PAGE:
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Judge Andrew J. Peck (Retired) <br/><div style='color:#83603e;font-size:12px;'>U. S. Magistrate Judge for the Southern District of New York</div>

Judge Andrew J. Peck (Retired)
U. S. Magistrate Judge for the Southern District of New York

Arbitrator, Mediator, Mock Trials, Special Discovery Master

The Honorable Andrew J. Peck served for 23 years as a United States Magistrate Judge for the Southern District of New York, including a term as Chief Magistrate Judge from 2004 to 2005. Before his appointment to the bench, Judge Peck was in private practice for 17 years, focusing on commercial and entertainment litigation, including copyright and trademark matters, with extensive trial experience.

Judge Peck advises on innovative and efficient solutions to the challenges of information management, both within and outside the litigation context. He frequently speaks at conferences concerning eDiscovery issues. Judge Peck also is available to serve as an arbitrator, mediator and Special Master.


Judge Peck is recognized internationally for bringing electronic discovery competency to the attention of both the judiciary and bar. Indeed, he is widely described as the first judge to tackle the subject of e-discovery head on, most notably in the influential 1995 decision Anti-Monopoly v. Hasbro, in which Judge Peck found that “it is black letter law that computerized data is discoverable if relevant.” Also among his legacy rulings is the 2011 employment class action Monique Da Silva Moore, et. al. v. Publicis Groupe & MSL Group, the first judicial decision approving the use of technology-assisted review. In March 2018, the New York Law Journal called Judge Peck “one of e-discovery’s most influential figures.”


Among the honors he has received, American Lawyer named him to its list of the Top 50 Innovators of the Last 50 Years as its Judicial E-Discovery Innovator.



During his tenure as a Magistrate Judge, Judge Peck issued more than 1,500 published opinions. He also settled hundreds of cases.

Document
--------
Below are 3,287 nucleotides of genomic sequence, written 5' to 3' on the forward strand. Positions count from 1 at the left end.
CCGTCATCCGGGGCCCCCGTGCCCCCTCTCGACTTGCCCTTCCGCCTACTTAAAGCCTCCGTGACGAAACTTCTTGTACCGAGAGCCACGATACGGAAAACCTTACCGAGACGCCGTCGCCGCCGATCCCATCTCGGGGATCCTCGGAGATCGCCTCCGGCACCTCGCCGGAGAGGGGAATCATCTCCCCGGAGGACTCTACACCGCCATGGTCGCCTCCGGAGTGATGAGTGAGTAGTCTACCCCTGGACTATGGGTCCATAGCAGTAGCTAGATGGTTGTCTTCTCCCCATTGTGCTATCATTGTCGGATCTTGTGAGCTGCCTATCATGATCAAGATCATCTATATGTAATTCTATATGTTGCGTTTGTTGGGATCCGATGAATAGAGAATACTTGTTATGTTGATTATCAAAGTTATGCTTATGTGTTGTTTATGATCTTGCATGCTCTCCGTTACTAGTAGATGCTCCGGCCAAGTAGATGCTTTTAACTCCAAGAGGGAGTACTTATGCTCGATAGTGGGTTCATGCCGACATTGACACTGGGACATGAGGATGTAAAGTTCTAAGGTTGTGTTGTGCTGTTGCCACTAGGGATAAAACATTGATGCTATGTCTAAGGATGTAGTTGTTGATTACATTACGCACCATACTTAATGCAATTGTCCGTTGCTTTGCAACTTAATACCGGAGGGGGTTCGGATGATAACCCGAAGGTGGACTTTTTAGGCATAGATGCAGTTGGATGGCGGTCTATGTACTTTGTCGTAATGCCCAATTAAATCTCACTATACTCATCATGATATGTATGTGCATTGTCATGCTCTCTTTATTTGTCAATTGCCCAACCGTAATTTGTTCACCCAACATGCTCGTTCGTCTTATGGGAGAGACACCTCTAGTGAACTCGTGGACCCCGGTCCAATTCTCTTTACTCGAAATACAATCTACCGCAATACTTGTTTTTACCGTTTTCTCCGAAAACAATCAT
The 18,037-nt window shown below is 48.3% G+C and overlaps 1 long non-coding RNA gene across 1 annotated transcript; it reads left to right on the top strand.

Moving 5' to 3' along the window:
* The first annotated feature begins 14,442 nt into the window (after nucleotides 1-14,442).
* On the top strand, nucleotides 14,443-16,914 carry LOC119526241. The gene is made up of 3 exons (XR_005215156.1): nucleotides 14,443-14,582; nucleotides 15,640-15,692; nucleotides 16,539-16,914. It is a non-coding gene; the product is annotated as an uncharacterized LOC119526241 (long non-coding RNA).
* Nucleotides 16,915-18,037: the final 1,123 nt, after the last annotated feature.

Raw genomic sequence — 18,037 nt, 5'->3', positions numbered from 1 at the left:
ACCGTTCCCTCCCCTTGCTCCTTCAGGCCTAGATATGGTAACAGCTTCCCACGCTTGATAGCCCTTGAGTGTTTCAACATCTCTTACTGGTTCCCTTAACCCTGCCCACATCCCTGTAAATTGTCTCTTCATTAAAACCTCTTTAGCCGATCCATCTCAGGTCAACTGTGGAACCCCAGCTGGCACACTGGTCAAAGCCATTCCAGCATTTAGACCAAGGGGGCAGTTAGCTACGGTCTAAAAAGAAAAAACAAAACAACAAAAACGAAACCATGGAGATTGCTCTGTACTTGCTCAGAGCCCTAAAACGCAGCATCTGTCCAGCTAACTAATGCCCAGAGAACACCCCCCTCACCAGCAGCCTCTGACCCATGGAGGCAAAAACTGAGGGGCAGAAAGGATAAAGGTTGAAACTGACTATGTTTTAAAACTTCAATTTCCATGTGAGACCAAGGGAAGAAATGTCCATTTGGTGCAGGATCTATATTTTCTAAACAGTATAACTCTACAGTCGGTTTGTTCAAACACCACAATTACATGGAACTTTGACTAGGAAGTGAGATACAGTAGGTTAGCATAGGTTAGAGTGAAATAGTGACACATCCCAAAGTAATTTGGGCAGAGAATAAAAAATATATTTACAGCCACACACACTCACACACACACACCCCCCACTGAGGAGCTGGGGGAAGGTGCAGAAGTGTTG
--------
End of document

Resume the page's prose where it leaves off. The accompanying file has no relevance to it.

Judge Peck’s key eDiscovery opinions:

  • Fischer v. Forrest, 14 Civ. 1304 & 1307, 2017 WL 773694 (S.D.N.Y. Feb. 28, 2017) (Rule 34)
  • Hyles v. New York City, 10 Civ. 3119, 2016 WL 4077114 (S.D.N.Y. Aug. 1, 2016) (requesting party cannot force responding party to use TAR)
  • Rio Tinto PLC v. Vale S.A., 14 Civ. 3040, 2015 WL 4367250 (S.D.N.Y. July 15, 2015) (appointing TAR Special Master)
  • Rio Tinto PLC v. Vale S.A., 306 F.R.D. 125 (S.D.N.Y. 2015) (black-letter law that responding party can use TAR)
  • Da Silva Moore v. Publicis Groupe, 287 F.R.D. 182 (S.D.N.Y. 2012) (first judicial decision approving use of predictive coding aka TAR), aff’d, 2012 WL 1446534 (S.D.N.Y. Apr. 26, 2012)
  • William A. Gross Constr. Assocs., Inc. v. Am. Mfrs. Mut. Ins. Co., 256 F.R.D. 179 (S.D.N.Y. 2009) (keyword search)
  • In re NTL, Inc. Sec. Litig., 244 F.R.D. 179 (S.D.N.Y 2007) (possession, custody or control; spoliation & adverse inference instruction), aff’d, 2007 WL 1518632 (S.D.N.Y. May 17, 2007)
  • Anti-Monopoly, Inc. v. Hasbro, Inc., 94 Civ. 2120, 1995 WL 649934 (S.D.N.Y. Nov. 3, 1995) (discoverability of computerized data)

Representative Intellectual Property Decisions:

  • Janik v. SMG Media, Inc., 16 Civ. 7308, 2018 WL 345111 (S.D.N.Y. Jan. 10, 2018) (denial of defendant’s motion for prevailing party attorneys’ fees under the Copyright Act)
  • Goldberger Co. v. Uneeda Doll Co., 16 Civ. 4630, 2017 WL 3098110 (S.D.N.Y. July 21, 2017) (denial of Rule 11 sanctions in trademark and false advertising case)
  • Fischer v. Forrest, 14 Civ. 1304 & 1307, 2017 WL 2992663 (S.D.N.Y. July 14, 2017), 2017 WL128705 (S.D.N.Y Jan 13, 2017) (granting motion to dismiss and motion for summary judgment on copyright, trademark, Digital Millennium Copyright Act and false advertising claims)
  • Crown Awards, Inc. v. Trophy Depot, Inc., 15 Civ. 1178, 2017 WL 564885 (S.D.N.Y. Feb. 13, 2017) (denial of Rule 11 sanctions in trademark and false advertising case)
  • Wu v. John Wiley & Sons, Inc., 14 Civ. 6746, 2015 WL 5254885 (S.D.N.Y. Sept 10, 2015) (copyright infringement claim re photographs in textbooks; statute of limitations and damage issues)
  • Denimafia Inc. v. New Balance Athletic Shoe, Inc., 12 Civ. 4112, 2014 WL 814532 (S.D.N.Y. Mar. 3, 2014) (trademark infringement)
  • Mahoney v. Sony Music Entertainment, 12 Civ. 5045, 2013 WL 491526 (S.D.N.Y. Feb. 11, 2013) (contractual royalty dispute)
  • Toto v. Sony Music Entertainment, 12 Civ. 1434, 2012 WL 6136365 (S.D.N.Y. Dec. 11, 2012) (contractual royalty dispute)
  • Wi-Lan, Inc. v. LG Elec., Inc., 10 Civ. 432, 2011 WL 3279075 (S.D.N.Y. Aug. 2, 2011) (patent infringement, claim construction)
  • All-Star Mktg. Group, LLC v. Media Brands Co., 10 Civ. 1764, 2011 WL 9381 (S.D.N.Y. Jan. 3, 2011) (statutory trademark damages)